celibacy as a precondition for ordination and condition for continuance 
on the various rosters of this church.  Completely and without exception, 
this requirement is contrary to the teachings of Article 23 of the 
Augsburg Confession.  Some would say that ELCA policy does not require 
celibacy because gay and lesbian persons are not able to contract legal 
or valid marriages with persons of the same sex.  Such was also the case 
in the time of Martin Luther.  A priest or nun could not contract a licit 
nor valid marriage. Clearly, the ELCA imposes the burden of celibacy on 
gay and lesbian clergy, without offering Scriptural justification, in 
opposition to Articles 23 and again 28 of the Augsburg Confession.

	Regardless of the differences of opinion about what specific 
verses of Scripture might or might not say about gay and lesbian 
relationships as they are experienced today, Scripture is perfectly clear 
about what needs to be done in situations of uncertainty within the life 
of the Church.  In 1 John 4:1-2 we read, "Beloved, do not believe every 
spirit, but test the spirits to see whether they are from God; for many 
false prophets have gone out into the world. By this you know the Spirit 
of God: every spirit that confesses that Jesus Christ has come in the 
flesh is from God."  In 1 Corinthians 2:14-15, St. Paul reminds us, 
"Those who are unspiritual do not receive the gifts of God's Spirit, for 
they are foolishness to them, and they are unable to understand them 
because they are spiritually discerned.  Those who are spiritual discern 
all things, and they are themselves subject to no one else's scrutiny."

	Our Lord himself in Matthew 7:16-20 establishes the pragmatic 
test for judging authenticity of ministry, "You will know them by their 
fruits.  Are grapes gathered from thorns, or figs from thistles?  In the 
same way, every good tree bears good fruit, but the bad tree bears bad 
fruit.  A good tree cannot bear bad fruit, nor can a bad tree bear good 
fruit.  Every tree that does not bear good fruit is cut down and thrown 
into the fire.  Thus you will know them by their fruits."  Again, in John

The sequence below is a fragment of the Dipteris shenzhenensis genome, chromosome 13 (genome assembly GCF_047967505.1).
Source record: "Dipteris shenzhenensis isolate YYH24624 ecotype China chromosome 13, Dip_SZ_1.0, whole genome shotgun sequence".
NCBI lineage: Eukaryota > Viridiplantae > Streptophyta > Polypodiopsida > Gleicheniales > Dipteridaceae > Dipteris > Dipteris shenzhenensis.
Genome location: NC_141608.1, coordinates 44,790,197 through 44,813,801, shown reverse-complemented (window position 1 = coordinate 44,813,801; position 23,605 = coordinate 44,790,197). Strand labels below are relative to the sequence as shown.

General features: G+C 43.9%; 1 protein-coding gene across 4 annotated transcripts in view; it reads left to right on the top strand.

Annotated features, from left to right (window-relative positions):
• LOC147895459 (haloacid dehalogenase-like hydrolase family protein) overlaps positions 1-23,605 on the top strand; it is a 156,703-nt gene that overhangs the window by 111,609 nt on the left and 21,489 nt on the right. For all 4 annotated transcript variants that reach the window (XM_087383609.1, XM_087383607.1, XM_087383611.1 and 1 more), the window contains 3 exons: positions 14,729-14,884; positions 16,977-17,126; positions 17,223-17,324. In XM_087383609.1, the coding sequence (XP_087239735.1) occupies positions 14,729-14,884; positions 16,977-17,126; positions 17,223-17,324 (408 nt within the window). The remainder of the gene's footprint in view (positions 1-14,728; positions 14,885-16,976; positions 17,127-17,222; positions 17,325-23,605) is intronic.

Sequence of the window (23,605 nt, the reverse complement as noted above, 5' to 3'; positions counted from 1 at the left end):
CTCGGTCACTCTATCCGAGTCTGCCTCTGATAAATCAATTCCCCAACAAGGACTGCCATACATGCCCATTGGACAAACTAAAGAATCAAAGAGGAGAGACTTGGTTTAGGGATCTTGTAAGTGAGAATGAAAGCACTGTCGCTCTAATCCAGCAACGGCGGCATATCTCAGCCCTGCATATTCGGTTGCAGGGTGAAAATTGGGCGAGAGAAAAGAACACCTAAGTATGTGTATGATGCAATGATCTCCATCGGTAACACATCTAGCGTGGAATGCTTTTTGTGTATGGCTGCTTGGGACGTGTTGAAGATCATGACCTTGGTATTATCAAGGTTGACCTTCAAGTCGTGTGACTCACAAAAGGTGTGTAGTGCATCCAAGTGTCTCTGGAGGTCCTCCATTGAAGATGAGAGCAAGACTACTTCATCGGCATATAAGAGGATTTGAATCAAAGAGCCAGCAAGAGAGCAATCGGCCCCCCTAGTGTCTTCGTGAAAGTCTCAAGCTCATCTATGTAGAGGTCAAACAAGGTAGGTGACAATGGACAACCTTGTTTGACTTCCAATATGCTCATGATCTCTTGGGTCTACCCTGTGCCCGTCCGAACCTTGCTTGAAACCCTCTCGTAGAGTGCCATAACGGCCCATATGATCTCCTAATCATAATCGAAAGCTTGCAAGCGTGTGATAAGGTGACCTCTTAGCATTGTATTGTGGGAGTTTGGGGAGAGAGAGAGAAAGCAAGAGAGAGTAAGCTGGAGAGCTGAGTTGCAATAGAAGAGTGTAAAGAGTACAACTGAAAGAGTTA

15:4-5 our Lord assures us that he is present in all faithfulness and is 
the giver of all good fruits, "Abide in me as I abide in you.  Just as 
the branch cannot bear fruit by itself unless it abides in the vine, 
neither can you unless you abide in me.  I am the vine, you are the 
branches.  Those who abide in me and I in them bear much fruit, because 
apart from me you can do nothing."

	St. Paul is in no way unclear about the exact nature of good 
fruit as is evident in Galatians 5:22-23, "...The fruit of the Spirit is 
love, joy, peace, patience, kindness, generosity, faithfulness, 
gentleness, and self-control.  There is no law against such things."  In 
the matter before this hearing panel, Bishop Hougen and the ELCA assert 
that my conduct is incompatible with the ministerial office, yet Bishop 
Hougen has conducted no inquiry into my conduct.  In point of fact, the 
Bishop and the ELCA assert that my being gay and having a relationship of 
any kind with Karl von Uhl puts me outside the pall, without any further 
examination of any specific conduct on my part.  I, on the other hand, 
have stated repeatedly that my relationship with Karl and my life in 
general is in full compliance with the hallmarks of God pleasing 
relationships and faithful ministry as outlined in Holy Scripture and in 
the ELCA's "Visions and Expectations" document.

	Scriptural passages regarding gay and lesbian behavior may be in 
dispute.  The foundation of the ELCA's policy is left unenunciated.  
Bishop Hougen asks you for a verdict by virtue of definition.  Scripture 
is absolutely clear about how the Church discerns good from bad.  By 
their failure to incorporate the Scriptural precepts of discernment, by 
their complete unwillingness to make any inquiry whatsoever into the 
fruits of either my ministerial or personal life, Bishop Hougen and the 
ELCA again are in violation of Chapters 2 and 3 of the ELCA Constitution 
and in Article 28 of the Augsburg Confession.

	As St. Paul write in Philippians 1:9-11, "And this is my prayer, 
that your love may overflow more and more with knowledge and full insight 
to help you determine what is best, so that in the day of Christ you may 
be pure and blameless, having produced the harvest of righteousness that 
comes through Jesus Christ for the glory and praise of God."